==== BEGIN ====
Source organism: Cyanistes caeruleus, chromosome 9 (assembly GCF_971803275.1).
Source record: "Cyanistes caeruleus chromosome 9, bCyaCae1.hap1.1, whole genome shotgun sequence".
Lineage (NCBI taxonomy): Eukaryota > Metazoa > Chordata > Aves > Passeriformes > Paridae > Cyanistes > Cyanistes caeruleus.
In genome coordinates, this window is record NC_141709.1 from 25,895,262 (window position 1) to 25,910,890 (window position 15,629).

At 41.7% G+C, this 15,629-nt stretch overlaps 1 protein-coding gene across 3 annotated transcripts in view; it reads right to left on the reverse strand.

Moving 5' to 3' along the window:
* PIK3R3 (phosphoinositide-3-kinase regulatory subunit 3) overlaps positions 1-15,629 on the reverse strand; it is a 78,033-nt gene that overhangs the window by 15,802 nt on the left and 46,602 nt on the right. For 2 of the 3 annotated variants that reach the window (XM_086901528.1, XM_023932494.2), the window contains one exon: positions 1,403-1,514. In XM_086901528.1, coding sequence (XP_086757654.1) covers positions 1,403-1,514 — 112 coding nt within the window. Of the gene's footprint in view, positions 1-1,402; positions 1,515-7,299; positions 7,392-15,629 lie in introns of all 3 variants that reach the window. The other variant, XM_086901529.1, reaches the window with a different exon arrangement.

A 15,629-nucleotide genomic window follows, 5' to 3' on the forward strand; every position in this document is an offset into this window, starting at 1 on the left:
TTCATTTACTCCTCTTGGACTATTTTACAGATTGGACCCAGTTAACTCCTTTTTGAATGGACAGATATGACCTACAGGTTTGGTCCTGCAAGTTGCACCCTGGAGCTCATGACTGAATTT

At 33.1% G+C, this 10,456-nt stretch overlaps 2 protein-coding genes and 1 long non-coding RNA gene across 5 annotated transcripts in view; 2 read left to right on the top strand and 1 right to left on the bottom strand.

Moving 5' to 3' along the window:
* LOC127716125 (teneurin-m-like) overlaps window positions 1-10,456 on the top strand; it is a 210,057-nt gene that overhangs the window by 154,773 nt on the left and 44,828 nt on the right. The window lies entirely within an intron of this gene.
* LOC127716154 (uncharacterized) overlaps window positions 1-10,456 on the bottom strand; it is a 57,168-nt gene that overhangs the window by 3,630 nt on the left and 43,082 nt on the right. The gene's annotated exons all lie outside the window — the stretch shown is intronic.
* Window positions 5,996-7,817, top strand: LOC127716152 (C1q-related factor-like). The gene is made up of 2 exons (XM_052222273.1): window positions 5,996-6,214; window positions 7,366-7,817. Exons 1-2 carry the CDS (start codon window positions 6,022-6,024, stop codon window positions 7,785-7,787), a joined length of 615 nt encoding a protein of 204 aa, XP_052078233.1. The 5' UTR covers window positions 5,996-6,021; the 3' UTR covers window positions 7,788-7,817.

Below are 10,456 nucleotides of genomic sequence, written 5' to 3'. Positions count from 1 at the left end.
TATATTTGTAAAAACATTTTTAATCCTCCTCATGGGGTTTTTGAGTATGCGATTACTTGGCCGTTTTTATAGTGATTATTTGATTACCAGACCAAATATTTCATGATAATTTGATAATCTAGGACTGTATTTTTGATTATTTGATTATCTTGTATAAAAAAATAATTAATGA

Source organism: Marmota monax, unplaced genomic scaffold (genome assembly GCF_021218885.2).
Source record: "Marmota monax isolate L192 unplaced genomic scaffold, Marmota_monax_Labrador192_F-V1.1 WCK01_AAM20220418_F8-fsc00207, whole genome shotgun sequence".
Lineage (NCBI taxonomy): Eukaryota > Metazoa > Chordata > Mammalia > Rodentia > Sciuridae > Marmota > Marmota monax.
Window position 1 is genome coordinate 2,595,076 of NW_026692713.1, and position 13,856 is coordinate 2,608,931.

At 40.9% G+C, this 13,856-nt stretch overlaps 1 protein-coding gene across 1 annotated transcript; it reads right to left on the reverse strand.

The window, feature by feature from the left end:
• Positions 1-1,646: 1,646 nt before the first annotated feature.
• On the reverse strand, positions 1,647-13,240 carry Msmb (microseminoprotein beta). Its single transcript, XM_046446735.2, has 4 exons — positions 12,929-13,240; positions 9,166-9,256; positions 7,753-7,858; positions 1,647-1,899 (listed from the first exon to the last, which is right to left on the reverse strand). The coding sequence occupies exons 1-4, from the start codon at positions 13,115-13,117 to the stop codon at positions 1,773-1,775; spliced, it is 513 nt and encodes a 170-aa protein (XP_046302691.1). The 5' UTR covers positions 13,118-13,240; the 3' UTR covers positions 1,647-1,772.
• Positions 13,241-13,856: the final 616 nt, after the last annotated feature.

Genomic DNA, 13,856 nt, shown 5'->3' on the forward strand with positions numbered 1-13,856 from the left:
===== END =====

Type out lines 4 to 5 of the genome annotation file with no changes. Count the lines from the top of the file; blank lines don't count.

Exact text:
In genome coordinates, this window is record NC_141709.1 from 25,895,262 (window position 1) to 25,910,890 (window position 15,629).

At 41.7% G+C, this 15,629-nt stretch overlaps 1 protein-coding gene across 3 annotated transcripts in view; it reads right to left on the reverse strand.